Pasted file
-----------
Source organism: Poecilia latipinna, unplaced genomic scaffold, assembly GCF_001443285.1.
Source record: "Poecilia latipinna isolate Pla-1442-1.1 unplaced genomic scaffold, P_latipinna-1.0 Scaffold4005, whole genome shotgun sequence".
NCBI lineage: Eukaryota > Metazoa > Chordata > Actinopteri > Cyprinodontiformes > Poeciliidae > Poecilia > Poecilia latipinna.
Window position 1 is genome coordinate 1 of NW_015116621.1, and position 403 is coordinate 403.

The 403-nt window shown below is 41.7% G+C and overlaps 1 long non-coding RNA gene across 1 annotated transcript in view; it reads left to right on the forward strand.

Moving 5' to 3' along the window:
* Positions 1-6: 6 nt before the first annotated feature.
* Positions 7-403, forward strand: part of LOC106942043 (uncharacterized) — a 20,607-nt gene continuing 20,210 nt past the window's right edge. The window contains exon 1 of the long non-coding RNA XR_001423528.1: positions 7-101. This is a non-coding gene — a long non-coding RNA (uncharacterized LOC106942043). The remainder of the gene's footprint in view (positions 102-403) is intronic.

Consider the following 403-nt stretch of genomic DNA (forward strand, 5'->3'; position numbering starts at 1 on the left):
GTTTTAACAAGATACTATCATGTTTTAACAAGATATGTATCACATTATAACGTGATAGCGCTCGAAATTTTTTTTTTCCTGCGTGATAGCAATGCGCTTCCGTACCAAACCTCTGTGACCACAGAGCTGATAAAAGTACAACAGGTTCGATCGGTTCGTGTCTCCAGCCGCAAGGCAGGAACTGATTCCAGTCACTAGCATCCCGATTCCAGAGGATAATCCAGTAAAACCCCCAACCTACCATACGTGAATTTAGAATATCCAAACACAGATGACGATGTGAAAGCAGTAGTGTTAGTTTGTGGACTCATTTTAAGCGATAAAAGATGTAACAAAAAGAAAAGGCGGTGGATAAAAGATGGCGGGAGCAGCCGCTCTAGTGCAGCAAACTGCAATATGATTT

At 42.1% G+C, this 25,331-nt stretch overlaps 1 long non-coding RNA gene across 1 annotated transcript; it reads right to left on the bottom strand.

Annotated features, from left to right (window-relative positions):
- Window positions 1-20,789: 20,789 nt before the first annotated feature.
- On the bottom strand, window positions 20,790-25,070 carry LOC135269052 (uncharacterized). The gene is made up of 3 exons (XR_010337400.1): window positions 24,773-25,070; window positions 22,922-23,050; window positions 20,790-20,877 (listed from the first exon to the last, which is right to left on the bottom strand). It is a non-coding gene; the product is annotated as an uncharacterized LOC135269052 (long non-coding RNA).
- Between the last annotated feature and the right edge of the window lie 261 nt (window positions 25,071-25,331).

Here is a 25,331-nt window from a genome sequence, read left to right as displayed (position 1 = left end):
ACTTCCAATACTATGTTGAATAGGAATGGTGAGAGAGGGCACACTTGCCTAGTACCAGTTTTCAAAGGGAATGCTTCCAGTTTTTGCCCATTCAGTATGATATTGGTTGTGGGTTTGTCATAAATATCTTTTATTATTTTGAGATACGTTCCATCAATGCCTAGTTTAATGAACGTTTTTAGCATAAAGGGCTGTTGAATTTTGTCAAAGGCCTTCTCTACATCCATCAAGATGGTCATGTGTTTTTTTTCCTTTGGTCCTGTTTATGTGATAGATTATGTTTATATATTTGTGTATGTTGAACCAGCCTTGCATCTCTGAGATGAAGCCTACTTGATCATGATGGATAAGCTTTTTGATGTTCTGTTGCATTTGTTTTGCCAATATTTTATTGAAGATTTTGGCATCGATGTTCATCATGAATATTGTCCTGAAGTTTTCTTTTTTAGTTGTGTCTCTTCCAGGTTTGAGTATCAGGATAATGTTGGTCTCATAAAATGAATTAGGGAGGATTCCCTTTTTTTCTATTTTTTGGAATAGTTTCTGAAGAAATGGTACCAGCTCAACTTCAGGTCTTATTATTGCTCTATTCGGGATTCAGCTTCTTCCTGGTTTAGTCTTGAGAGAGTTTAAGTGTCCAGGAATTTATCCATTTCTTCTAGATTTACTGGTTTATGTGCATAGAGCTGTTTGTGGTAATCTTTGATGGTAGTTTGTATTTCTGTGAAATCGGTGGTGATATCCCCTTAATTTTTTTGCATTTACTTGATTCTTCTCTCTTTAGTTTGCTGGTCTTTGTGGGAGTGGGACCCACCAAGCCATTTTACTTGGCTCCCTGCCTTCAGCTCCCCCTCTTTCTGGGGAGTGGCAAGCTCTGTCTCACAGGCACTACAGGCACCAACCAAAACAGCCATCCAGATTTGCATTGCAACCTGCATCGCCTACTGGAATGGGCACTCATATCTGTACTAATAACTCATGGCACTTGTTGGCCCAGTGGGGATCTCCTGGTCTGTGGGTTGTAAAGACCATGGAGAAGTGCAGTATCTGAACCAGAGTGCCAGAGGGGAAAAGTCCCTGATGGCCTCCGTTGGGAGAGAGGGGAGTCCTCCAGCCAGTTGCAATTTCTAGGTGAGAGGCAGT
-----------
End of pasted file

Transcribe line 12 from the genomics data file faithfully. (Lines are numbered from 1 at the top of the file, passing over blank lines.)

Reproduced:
Annotated features, from left to right (window-relative positions):